by Jean L. Minkel, PT, ATP
Those of us involved in assistive technology have a lot to offer people with physical disabilities and debilitating health conditions to improve their functional abilities. We understand that we are not offering cures, but we do provide care. We help people live with long-term functional impairment.
Sometimes, though, our clients have other ideas.
I’ve had the experience of trying to “correct” the curved spine of a young man with muscular dystrophy, only to find the custom mold I prescribed ripped out of his chair the week after it was delivered. I have carefully prescribed a power wheelchair with a ventilator rack to help a gentleman with ALS get around town, only to find that the chair sits in his garage while he spends his days in a recliner next to his bed.
Faced with these situations, my initial thoughts were, “What’s wrong with these people? Don’t they know how hard I worked to get them these solutions to their problems?”
Then I discovered a different perspective, one that made me pause and think about my “expert” care. It was the perspective of a patient, Harriet McBride Johnson, who published an essay about living with a muscle-wasting disease.
“It’s not that I’m ugly,” Johnson wrote. “It’s more that most people don’t know how to look at me. The power wheelchair is enough to inspire gawking, but that’s the least of it. At this stage of my life, I’m Karen Carpenter thin, flesh mostly vanished, a jumble of bones in a floppy bag of skin.
“When, in childhood, my muscles got too weak to hold up my spine, I tried a brace for a while. At 15, I threw away the brace and let my spine reshape itself into a deep twisty S-curve. Now my right side is two deep canyons. To keep myself upright, I lean forward, rest my rib cage on my lap, plant my elbows beside my knees. Since my backbone found its own natural shape, I’ve been entirely comfortable in my skin.”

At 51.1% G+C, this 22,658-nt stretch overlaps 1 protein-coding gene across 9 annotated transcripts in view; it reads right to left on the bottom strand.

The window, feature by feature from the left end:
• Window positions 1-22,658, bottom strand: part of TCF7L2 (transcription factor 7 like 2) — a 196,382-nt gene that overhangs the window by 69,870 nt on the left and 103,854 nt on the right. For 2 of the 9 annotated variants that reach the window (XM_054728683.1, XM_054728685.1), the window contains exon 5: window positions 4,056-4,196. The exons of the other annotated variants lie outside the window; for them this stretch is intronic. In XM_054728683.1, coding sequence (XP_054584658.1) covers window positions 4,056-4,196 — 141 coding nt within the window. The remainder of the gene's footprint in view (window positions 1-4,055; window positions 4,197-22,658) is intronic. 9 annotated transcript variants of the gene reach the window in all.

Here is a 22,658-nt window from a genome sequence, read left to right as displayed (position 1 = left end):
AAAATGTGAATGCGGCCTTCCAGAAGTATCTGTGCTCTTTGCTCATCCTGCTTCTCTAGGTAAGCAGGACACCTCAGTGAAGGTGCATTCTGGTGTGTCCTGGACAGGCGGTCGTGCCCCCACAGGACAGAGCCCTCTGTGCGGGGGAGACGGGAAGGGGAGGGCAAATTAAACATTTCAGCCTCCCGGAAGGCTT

When I first read Johnson’s essay, I remember asking myself, “Do I allow my clients to be ?a jumble of bones in a floppy bag of skin”? Am I comfortable listening to someone who says, ?”Since my backbone found its own natural shape, I am entirely comfortable in my own skin”?
My professional response was negative. “This is not a therapeutically appropriate sitting position,” I thought. I struggled with the tension between providing patient-centered care and expert intervention. Eventually, I evolved enough to recognize that, for many clients with progressive diseases, the “therapeutically inappropriate” position is actually functional for that person and a real solution for them.
I recently read Atul Gwande’s book Being Mortal, about his journey learning to have difficult conversations as a physician in an acute care teaching hospital, as well as during his own family’s struggles when his father was diagnosed with cancer. Gwande repeatedly points to the discomfort we healthcare providers feel when we cannot cure a disease, or when our technology or medical interventions cannot solve a patient’s problem.
I particularly like Gwande’s exploration of patient autonomy. “You may not control life’s circumstances,” he writes, “but getting to be the author of your life means getting to control what you do with them.”
In my practice, allowing a client to be the author of his or her life requires me to become their partner in an interactive model of care, rather than insist on practicing an expert-patient model of care. It requires me to explore my own discomfort with aging, progressive illness, dying, and death. But there are gifts that come with being open to hearing what matters most to others, in being a healthcare provider who helps the patient experience their own good and bad days on their own terms.